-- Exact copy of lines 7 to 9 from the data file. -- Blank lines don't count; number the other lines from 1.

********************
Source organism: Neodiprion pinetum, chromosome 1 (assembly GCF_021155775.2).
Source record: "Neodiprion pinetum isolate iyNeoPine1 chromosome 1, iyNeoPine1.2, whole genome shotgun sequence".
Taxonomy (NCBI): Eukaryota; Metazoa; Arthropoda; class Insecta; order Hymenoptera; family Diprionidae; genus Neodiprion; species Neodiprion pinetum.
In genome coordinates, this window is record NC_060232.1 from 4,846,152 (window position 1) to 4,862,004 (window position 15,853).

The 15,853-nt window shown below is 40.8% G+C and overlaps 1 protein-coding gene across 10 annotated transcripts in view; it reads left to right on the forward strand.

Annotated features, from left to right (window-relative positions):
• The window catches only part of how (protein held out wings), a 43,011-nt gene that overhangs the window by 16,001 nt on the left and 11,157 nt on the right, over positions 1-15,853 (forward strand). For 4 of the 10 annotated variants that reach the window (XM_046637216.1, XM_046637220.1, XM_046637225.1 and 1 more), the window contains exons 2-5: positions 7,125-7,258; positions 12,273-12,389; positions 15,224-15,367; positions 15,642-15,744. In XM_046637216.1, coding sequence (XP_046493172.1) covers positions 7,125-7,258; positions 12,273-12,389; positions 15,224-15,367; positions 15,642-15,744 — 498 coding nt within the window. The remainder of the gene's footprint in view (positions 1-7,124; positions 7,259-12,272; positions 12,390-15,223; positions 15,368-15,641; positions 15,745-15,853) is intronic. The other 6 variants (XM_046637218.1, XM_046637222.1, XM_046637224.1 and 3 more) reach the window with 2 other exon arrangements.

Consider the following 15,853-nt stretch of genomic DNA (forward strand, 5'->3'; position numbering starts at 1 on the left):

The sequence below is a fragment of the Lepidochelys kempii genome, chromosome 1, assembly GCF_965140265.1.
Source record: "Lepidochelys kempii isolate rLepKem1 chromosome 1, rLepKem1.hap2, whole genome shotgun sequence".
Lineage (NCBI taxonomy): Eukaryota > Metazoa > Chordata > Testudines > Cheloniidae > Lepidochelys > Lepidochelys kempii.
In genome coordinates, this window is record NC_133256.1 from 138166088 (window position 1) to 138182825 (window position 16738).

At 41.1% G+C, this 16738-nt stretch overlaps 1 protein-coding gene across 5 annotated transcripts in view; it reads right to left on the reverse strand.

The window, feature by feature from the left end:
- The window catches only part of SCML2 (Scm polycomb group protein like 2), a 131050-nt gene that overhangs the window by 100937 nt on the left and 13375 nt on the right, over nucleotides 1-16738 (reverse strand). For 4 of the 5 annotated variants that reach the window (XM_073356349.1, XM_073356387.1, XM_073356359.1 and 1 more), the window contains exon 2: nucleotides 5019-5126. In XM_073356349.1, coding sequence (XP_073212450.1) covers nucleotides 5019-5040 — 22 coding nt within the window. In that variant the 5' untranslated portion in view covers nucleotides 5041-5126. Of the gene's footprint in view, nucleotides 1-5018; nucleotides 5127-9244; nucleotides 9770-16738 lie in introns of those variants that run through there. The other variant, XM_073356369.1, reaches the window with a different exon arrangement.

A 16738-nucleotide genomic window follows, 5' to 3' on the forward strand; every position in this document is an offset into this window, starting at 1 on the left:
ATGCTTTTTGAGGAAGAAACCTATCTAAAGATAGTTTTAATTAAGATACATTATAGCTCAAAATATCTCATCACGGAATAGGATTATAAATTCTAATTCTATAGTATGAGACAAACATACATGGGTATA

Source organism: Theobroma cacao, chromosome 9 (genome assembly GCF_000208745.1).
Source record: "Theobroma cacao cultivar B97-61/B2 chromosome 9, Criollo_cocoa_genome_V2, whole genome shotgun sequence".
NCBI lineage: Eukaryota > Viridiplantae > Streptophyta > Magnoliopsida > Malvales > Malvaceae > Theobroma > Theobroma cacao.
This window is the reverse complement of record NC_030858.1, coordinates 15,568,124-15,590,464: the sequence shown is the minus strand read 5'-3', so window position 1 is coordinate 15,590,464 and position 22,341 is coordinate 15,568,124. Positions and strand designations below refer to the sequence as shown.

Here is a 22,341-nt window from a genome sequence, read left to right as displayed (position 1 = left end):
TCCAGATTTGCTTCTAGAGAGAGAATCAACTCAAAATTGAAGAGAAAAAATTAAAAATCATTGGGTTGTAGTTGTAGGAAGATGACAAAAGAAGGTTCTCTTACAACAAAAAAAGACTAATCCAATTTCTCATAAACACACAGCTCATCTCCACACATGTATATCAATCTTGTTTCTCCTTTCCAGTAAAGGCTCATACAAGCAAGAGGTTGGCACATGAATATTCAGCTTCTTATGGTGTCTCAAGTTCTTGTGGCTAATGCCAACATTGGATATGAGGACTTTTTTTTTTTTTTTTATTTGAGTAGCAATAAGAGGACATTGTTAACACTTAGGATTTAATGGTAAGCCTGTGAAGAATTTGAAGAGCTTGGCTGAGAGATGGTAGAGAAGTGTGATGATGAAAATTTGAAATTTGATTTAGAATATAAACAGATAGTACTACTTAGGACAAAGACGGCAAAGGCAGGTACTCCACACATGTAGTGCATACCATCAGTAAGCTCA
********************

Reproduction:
• The window catches only part of how (protein held out wings), a 43,011-nt gene that overhangs the window by 16,001 nt on the left and 11,157 nt on the right, over positions 1-15,853 (forward strand). For 4 of the 10 annotated variants that reach the window (XM_046637216.1, XM_046637220.1, XM_046637225.1 and 1 more), the window contains exons 2-5: positions 7,125-7,258; positions 12,273-12,389; positions 15,224-15,367; positions 15,642-15,744. In XM_046637216.1, coding sequence (XP_046493172.1) covers positions 7,125-7,258; positions 12,273-12,389; positions 15,224-15,367; positions 15,642-15,744 — 498 coding nt within the window. The remainder of the gene's footprint in view (positions 1-7,124; positions 7,259-12,272; positions 12,390-15,223; positions 15,368-15,641; positions 15,745-15,853) is intronic. The other 6 variants (XM_046637218.1, XM_046637222.1, XM_046637224.1 and 3 more) reach the window with 2 other exon arrangements.

Consider the following 15,853-nt stretch of genomic DNA (forward strand, 5'->3'; position numbering starts at 1 on the left):

The sequence below is a fragment of the Lepidochelys kempii genome, chromosome 1, assembly GCF_965140265.1.